Mathias Brom plays brilliantly at HC Davos. It doesn’t matter that he can: Four years ago his career was on the verge of an eating disorder. “I thought I’d never play hockey again,” he says on the Swedish podcast “HockeyPlus.”
Flashback, spring 2017: Brome plays in his home country with Mora in the second-highest league. It’s going great, promotion is an issue. What no one knows: The striker is fighting not only for promotion—but also himself with an obsessive-compulsive disorder that affects his eating habits. “I couldn’t swallow food. It felt like it was getting stuck in my throat every time. Strangely, the brain is stronger than you think.”
Brom doesn’t want pity – but encouragement
Result: Brom loses weight. “I was really skinny.” In top form, he now weighs around 81 kg. “I must have lost 15 kilos by that time.” He can hardly train properly now. Still, the game’s dream come true, he climbs in with Mora. But the problem of food and drink remains the same. “Many people may think you just have to chew and swallow. But such invisible mental illnesses are bad.”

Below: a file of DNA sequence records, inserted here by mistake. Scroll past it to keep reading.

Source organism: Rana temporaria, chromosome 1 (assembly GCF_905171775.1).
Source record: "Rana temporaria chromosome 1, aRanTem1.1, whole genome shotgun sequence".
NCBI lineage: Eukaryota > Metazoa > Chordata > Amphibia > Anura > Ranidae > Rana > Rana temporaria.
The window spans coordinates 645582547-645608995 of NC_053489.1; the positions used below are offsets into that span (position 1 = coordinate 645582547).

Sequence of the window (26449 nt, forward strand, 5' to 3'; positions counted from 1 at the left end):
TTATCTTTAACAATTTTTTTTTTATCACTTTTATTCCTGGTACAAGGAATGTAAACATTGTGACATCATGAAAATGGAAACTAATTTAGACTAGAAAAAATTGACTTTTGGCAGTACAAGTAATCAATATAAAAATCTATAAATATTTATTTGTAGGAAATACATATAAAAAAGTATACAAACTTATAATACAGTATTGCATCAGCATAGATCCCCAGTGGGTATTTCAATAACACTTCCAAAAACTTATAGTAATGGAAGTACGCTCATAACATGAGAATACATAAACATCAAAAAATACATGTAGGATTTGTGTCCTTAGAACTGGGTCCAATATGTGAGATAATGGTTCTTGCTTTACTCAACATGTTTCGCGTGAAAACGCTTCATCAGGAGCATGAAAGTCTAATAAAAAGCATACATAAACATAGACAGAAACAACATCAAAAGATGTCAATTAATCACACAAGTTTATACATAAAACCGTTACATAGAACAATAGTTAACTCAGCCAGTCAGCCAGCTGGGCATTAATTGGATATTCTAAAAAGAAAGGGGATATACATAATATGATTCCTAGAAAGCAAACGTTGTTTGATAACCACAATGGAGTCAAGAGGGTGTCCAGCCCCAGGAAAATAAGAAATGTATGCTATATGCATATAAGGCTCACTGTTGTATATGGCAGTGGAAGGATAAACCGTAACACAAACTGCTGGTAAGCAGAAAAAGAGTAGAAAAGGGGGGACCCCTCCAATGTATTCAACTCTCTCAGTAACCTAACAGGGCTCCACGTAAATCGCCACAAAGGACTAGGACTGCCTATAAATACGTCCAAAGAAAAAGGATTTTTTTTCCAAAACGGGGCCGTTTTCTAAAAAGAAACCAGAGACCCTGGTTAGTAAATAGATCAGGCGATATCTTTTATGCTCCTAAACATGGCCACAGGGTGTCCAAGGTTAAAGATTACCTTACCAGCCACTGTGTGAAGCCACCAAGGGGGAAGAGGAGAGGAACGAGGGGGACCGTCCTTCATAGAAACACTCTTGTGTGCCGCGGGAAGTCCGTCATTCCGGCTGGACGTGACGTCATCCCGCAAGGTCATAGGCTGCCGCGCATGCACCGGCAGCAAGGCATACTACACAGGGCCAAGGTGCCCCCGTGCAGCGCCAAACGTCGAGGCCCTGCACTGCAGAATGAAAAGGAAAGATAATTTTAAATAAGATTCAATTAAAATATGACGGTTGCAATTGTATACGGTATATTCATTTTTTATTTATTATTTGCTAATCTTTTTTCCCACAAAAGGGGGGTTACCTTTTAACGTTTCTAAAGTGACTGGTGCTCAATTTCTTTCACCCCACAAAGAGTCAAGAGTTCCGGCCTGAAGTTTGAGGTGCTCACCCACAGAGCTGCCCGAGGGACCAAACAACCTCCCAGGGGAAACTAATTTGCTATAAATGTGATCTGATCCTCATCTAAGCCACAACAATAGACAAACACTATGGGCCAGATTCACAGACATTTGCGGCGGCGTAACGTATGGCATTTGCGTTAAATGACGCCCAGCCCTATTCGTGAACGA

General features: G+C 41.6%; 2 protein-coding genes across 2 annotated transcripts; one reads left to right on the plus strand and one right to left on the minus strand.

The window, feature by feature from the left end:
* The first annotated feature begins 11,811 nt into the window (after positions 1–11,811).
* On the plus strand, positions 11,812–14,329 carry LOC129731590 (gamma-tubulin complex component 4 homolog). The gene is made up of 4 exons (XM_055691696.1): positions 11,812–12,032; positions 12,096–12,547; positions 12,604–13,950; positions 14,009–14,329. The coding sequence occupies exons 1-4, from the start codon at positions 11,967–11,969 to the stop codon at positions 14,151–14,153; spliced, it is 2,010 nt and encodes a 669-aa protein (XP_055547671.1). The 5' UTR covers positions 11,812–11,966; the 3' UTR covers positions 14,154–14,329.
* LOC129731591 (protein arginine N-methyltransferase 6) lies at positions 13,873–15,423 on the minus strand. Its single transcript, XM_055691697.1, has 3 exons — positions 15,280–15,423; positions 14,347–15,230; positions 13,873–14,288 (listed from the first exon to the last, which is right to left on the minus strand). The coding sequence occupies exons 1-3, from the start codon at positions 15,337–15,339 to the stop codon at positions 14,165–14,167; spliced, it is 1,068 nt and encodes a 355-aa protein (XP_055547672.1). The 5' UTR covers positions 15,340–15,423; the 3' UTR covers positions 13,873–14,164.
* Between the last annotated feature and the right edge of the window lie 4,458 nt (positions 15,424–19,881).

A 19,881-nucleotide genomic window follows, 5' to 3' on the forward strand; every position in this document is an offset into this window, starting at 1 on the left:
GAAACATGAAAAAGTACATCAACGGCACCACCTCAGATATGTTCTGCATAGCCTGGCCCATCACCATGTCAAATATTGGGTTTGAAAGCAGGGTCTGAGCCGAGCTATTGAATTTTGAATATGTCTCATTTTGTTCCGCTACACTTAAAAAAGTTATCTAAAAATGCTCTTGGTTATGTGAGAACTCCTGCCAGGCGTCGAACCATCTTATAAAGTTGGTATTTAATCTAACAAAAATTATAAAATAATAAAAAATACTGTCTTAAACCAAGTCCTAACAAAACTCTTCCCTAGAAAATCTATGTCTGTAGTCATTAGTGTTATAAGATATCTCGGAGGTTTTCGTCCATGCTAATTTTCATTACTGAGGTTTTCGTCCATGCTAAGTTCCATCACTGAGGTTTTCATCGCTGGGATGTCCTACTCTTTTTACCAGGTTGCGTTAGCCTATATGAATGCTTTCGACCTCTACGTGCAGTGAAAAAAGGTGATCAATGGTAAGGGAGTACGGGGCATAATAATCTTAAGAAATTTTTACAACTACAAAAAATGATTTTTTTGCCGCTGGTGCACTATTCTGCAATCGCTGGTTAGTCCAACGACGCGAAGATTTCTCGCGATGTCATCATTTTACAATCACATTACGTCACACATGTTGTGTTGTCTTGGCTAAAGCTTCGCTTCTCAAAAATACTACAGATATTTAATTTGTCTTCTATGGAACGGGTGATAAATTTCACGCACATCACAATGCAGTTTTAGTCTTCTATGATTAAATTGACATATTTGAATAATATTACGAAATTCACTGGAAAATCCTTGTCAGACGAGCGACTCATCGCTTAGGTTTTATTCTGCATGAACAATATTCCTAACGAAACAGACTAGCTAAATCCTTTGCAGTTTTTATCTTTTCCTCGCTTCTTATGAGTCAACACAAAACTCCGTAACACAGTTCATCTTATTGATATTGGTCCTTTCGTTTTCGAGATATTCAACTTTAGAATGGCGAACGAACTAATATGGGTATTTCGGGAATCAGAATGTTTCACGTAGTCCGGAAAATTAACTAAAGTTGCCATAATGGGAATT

Brome receives help from a psychologist in Stockholm. In the summer of 2017 he attended cognitive behavioral therapy. “That’s when I understood: I’m not alone in this and it’s good to open up.” Even today he is not ashamed to talk about complex problems. He doesn’t want to pity anyone, he wants to encourage those affected.
changed attitude towards life
He still lives with this eating disorder. He lives alone in Davos, his girlfriend Julia lived in Sweden. “If I’m reading too much or I’m stressed and lonely, it’s noticeable in my eating habits.” But in therapy he was given mental tools so that he could deal with it better.
Brome has gone through a personal hell of “no one happier than me if it had never happened”. Also he is grateful for it. “Few things change your outlook on life.” Now you can understand why the national player keeps insisting that the most important thing for him is to feel good.
And to get fit again. Because Sweden is currently out for a few weeks due to an upper body injury.
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